[OpenAFS] Re: afs vs nfs

Joe Buehler jbuehler@spirentcom.com
Tue, 22 Nov 2005 08:38:31 -0500

Noel Yap wrote:

> Does anyone have an _up-to-date_ site comparing AFS and NFS? 
> Searching has turned up lots of old ones.

You seem to be getting some rather flip responses so I will chime
in with this:

- AFS has a single namespace: the content of /afs is the same on all
machines (or under whatever drive letter(s) you pick for Windows).

- AFS is an internet filesystem -- you can access other AFS sites
(under /afs like everything else) if they let you.  Location
of the foreign AFS servers via DNS is supported so this can all
be made relatively transparent.

- AFS uses Kerberos for security and is ACL-based.  Being root on
a machine doesn't automatically give you permission to do what you
want to files under /afs.  You have to have proper Kerberos tokens
for any access.  This is great if you have a software development
environment where your users need to have root.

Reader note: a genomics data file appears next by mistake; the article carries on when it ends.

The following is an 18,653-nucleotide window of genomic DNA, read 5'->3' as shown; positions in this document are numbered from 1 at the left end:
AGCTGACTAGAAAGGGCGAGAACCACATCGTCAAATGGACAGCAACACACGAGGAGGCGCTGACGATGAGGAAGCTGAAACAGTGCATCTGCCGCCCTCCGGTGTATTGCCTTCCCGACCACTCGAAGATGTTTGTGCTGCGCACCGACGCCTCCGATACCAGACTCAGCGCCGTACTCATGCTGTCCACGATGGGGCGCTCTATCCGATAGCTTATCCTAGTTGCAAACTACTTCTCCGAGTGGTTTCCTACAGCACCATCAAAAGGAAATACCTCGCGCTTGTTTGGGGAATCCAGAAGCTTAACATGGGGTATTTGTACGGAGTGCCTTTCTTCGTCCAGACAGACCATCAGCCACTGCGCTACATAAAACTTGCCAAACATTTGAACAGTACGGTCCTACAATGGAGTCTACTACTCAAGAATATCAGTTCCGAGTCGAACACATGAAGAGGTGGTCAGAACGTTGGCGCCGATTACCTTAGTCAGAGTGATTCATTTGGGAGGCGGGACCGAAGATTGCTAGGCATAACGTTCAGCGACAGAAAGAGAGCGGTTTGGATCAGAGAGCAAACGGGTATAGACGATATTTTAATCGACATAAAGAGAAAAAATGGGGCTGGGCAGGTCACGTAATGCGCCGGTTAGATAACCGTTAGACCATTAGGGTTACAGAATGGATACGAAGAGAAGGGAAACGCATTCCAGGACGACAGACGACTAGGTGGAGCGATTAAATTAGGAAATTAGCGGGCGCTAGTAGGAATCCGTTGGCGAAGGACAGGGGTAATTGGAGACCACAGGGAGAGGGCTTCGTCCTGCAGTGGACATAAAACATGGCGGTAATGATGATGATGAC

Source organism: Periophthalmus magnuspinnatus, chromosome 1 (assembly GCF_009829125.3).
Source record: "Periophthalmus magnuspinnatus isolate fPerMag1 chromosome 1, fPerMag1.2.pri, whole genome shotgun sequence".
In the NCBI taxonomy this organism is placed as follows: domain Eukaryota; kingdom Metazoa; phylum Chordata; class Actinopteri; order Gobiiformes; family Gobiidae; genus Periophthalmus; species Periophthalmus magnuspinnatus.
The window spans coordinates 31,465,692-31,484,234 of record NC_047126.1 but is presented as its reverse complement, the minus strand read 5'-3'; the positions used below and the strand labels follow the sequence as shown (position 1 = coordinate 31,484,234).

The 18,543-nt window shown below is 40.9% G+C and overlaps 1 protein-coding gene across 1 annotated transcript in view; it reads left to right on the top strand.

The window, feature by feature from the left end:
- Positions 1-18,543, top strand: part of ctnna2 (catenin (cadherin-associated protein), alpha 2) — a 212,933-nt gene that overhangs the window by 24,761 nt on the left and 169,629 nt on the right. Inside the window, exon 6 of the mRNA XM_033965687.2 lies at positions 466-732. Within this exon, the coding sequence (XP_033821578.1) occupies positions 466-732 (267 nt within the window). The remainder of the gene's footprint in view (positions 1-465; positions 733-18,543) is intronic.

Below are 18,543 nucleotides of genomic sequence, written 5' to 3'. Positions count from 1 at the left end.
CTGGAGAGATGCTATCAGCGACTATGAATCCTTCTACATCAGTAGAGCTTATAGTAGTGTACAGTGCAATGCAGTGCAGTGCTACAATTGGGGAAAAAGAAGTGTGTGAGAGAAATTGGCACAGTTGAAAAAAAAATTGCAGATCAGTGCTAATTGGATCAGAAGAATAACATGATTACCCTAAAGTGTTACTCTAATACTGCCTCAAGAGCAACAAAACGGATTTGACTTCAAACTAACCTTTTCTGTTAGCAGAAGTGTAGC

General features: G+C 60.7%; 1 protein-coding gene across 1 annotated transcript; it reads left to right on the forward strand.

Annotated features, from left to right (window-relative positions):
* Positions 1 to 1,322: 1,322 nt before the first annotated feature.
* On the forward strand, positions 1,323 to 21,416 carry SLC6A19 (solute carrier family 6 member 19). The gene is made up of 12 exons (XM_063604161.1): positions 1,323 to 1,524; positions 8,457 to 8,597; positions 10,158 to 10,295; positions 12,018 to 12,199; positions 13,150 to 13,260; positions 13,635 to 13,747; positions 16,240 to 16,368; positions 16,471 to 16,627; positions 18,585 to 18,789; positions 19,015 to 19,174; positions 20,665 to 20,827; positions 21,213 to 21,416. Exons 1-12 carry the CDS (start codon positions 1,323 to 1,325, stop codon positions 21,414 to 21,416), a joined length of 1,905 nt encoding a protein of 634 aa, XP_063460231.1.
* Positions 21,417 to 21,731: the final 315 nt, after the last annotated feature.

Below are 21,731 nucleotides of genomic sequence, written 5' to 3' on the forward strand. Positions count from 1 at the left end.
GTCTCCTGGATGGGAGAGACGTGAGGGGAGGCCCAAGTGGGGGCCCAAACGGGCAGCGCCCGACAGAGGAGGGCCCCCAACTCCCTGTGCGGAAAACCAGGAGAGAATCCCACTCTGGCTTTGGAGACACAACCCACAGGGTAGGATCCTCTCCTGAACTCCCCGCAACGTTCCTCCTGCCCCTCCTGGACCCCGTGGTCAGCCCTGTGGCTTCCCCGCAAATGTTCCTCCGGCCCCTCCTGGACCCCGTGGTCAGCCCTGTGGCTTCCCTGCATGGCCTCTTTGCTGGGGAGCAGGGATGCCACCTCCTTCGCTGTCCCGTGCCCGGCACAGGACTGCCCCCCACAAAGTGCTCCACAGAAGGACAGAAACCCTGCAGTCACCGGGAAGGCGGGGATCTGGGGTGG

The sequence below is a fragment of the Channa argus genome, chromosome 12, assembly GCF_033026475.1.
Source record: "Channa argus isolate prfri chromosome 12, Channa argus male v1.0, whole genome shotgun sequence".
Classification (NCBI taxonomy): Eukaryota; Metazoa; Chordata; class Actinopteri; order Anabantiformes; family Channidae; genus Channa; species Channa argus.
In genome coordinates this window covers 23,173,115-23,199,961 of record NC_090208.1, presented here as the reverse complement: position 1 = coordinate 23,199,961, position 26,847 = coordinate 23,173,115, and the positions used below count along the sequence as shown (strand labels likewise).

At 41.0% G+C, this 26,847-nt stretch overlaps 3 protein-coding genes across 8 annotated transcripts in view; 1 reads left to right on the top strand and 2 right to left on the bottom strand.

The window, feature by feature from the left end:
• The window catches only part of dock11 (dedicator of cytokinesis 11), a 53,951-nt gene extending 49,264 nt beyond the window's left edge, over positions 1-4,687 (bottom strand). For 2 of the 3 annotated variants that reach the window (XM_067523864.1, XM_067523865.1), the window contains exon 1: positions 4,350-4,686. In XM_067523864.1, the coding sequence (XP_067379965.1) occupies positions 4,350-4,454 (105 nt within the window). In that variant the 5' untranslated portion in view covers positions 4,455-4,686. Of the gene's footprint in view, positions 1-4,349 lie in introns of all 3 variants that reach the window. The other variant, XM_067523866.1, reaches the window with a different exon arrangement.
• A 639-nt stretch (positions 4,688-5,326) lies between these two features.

- AFS storage is organized into volumes, attached to one or more mount
points under the /afs tree.   These volumes can be moved from server
to server while they are in use.  This is great when you have to
take down a machine, or you run out of space on it.  The users never

- AFS clients cache files.  Further, the cache algorithm is designed
to eliminate network traffic: clients do not ask the servers whether a
file has changed, the servers are responsible for telling the clients.

- AFS supports replication -- AFS volumes can have read-only replicas.
For things like binaries that don't need to change that often, you can
replicate the files to several servers after which a server failure
is automatically worked around by the AFS client machine.

- AFS comes with a backup system that is not hard to integrate into
whatever you use for backups (we use Legato here).

- AFS supports Windows.  The ability to seamlessly share files between
UNIX and Windows machines in a unified namespace is a huge feature
as far as I am concerned.

- AFS has decent support from the open-source community.  If you have
problems, there are people here who are willing to help.
Joe Buehler